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CASE STUDY

Keeping Network Rail on track

Temporary haul road at the Holmes Chapel TWEMLOW viaduct

 

The background

Twemlow viaduct in Holmes Chapel was completely refurbished as part of Network Rail’s on-going railway upgrade plan. This included the removal of water stains on the walls, repairs to brickwork and the installation of new waterproofing and drainage.

The challenge

Works to the top of the Grade II listed viaduct, which included the railway line, needed to be carried out during an 11 day closure during February 2016, in order to cause the least amount of disruption to the public. This meant that work could be carried out in one continuous block.

The result

The railway track was removed and pre-cast concrete units were laid along with waterproofing and a brand new drainage system which will protect the brickwork for another 125 years.

Refurbishment of the brickwork, which included repairing cracks using crack-stitching, re-casing and pointing works, was carried out up to November 2016.

UPDATE – EXTERNAL DECOMMISSIONING ANALYSIS

The site was decommissioned in Winter 2016, since additional testing and analysis has been undertaken to confirm the successful restoration of site soils. This has been carefully undertaken over the three years since decommissioning to ensure an appropriate window of study.

SITE SOILS PRIOR TO CONSTRUCTION

The soil type at the Holmes Chapel scheme consisted of a red/brown sandy clay silt material. This is typical of the material type found in existing boreholes in the area.

The site was used as grazing/pastureland prior to construction and was returned to the DEFRA indices for pH and Nutrient appropriate to this land use and the original soils.

ADDITIONAL TESTING

Additional testing has also been undertaken to ensure that an Iron Pan Layer has not been created and that there are no cementitious materials still present in the soil. To verify that either of the above has not occurred the following testing and information has been undertaken:

1. Dynamic Cone Penetrometer testing to ensure that the density of the soil has not increased underneath the former GEOBIND® enhanced layer due to the compaction required to install the structures. Increased density can lead to drainage and permeability issues at the site. 

2. pH and Nutrient testing to ensure that cementitious elements are not present in the soil which could affect pH and nutrient status. pH testing and Nutrient analysis (Phosphorus, Potassium and Magnesium) has been undertaken and related to the relevant DEFRA Index. 

VISUAL SUMMARY

The visual evidence taken after the Decommissioning process demonstrates that full re-growth has occurred in the previously GEOBIND® enhanced areas. These areas now appear to be denser in terms of grass growth than in the previous years before the decommissioning process was undertaken.

This is also backed up by the signed Landowner acceptance letter and during the site visit conducted by Balfour Beatty in March when he addressed the visiting party.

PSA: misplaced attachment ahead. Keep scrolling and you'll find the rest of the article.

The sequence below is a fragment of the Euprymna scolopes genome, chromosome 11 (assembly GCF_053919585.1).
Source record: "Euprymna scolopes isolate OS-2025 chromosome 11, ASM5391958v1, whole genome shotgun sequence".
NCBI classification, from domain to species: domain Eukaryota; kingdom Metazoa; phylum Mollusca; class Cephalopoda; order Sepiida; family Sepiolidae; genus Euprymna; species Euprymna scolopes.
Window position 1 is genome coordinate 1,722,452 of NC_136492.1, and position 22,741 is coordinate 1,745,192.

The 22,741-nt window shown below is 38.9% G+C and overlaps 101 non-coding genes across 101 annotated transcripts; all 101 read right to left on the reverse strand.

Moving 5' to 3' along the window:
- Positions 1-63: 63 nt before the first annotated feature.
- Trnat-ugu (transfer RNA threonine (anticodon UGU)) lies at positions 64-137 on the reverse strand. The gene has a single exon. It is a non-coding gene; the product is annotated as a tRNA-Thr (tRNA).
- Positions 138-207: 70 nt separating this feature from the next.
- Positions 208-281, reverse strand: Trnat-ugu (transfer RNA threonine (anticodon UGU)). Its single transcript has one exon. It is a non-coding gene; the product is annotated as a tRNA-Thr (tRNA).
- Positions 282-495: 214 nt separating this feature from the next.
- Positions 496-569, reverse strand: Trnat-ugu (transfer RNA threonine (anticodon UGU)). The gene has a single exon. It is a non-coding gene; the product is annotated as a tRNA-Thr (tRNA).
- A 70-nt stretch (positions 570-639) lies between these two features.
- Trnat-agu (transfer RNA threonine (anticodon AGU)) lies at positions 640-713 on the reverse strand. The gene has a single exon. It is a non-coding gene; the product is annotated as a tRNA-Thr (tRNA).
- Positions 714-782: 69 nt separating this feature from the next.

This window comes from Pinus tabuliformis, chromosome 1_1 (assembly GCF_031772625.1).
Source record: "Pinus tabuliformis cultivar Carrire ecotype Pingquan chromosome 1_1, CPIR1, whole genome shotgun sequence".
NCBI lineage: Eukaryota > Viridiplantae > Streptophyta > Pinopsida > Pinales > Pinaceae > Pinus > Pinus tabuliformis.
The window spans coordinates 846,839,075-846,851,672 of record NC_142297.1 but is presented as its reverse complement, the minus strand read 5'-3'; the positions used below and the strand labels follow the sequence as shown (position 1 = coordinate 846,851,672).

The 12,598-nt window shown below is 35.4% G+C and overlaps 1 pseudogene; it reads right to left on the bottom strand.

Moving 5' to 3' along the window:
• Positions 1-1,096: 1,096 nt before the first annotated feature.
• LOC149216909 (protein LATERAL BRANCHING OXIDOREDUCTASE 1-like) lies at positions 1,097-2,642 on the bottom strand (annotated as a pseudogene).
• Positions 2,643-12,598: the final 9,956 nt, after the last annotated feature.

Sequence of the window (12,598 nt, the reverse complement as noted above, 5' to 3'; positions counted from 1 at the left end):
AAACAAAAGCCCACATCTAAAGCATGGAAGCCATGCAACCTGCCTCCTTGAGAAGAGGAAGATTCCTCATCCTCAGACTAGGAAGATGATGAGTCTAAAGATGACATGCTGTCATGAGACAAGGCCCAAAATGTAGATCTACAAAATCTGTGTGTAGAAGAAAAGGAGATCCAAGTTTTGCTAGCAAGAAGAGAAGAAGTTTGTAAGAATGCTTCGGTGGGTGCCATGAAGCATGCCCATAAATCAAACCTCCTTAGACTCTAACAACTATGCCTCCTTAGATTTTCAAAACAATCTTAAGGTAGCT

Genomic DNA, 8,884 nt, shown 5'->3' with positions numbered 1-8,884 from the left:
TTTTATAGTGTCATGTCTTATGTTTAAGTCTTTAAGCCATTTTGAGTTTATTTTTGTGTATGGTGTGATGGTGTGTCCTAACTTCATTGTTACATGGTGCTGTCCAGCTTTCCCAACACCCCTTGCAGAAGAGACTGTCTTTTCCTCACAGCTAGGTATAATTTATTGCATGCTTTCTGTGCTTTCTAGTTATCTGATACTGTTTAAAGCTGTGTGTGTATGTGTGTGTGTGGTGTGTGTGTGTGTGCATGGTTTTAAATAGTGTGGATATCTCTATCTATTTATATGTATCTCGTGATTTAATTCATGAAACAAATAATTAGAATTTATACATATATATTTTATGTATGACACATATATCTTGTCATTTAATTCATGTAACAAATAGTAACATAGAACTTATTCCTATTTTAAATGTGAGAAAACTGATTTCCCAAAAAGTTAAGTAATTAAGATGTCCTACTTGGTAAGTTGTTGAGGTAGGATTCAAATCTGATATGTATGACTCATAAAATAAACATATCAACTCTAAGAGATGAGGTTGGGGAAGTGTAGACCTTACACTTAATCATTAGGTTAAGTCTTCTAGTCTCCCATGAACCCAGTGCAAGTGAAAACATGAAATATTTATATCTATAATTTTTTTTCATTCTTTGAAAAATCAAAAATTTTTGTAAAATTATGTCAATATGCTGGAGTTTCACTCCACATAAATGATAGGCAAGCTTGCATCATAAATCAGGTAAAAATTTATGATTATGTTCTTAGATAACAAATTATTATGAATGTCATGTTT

AGRICULTURAL CONSULTANT COMMENTS

The site was analysed by external agricultural specialists, Reading Agricultural Consultants who commented the following:

In my capacity as Soils and Agricultural Consultant to the DJV supporting the HS2 Enabling Works North Contract, I have been asked to offer my professional comments and observations on the Geobind soil enhancement process, particularly in respect of the quality of the reinstated agricultural soils after the ‘reversal’ of the Geobind process.

As part of this assessment, I visited a site in October 2019 to examine a reinstated temporary works compound and access road at the Twemlow Viaduct near Holmes Chapel. These had been constructed by Geobind some two years earlier to support works undertaken for Network Rail on the Twemlow Viaduct. I attended site with representatives of Geobind, Laing O’Rourke Murphy JV and the landowner.

The siting of the temporary compound and access road was no longer discernible on the ground, and there was no difference in the quality of the grass sward between the land that had been subject to the temporary works and neighbouring undisturbed land in the same field. Similarly, there was no discernible distinction between the arable land that has been subject to the access road and neighbouring land. There were no signs of compaction or impeded drainage on the land.

I dug soil pits to examine the depths, textures and structures of the topsoil and subsoil within the former compound area. The restored soil profiles comprised 300mm of friable sandy loam topsoil which was not compacted and contained many roots which penetrated into the subsoil. The subsoil comprised a loamy sand to a depth of 600mm and showed no signs of compaction. Importantly, there was no compaction at the interface of the topsoil and upper subsoil, which is a common deficiency of reinstated agricultural land. The upper subsoil lay over a lower subsoil of sand from a depth of 600mm.

From my inspection, I concluded that the impact of the installation and subsequent reversal of the Geobind temporary works system had no detrimental effects on the topsoil and subsoil and their inherent structure and density, causing me no concerns for the use of such a process on the HS2 Enabling Works Contract North.”

Director

Reading Agricultural Consultants

  • Reduction of wagon movements 96% 96%
  • Reduction in imported aggregate 88% 88%
  • Reduction in waste to landfill 100% 100%
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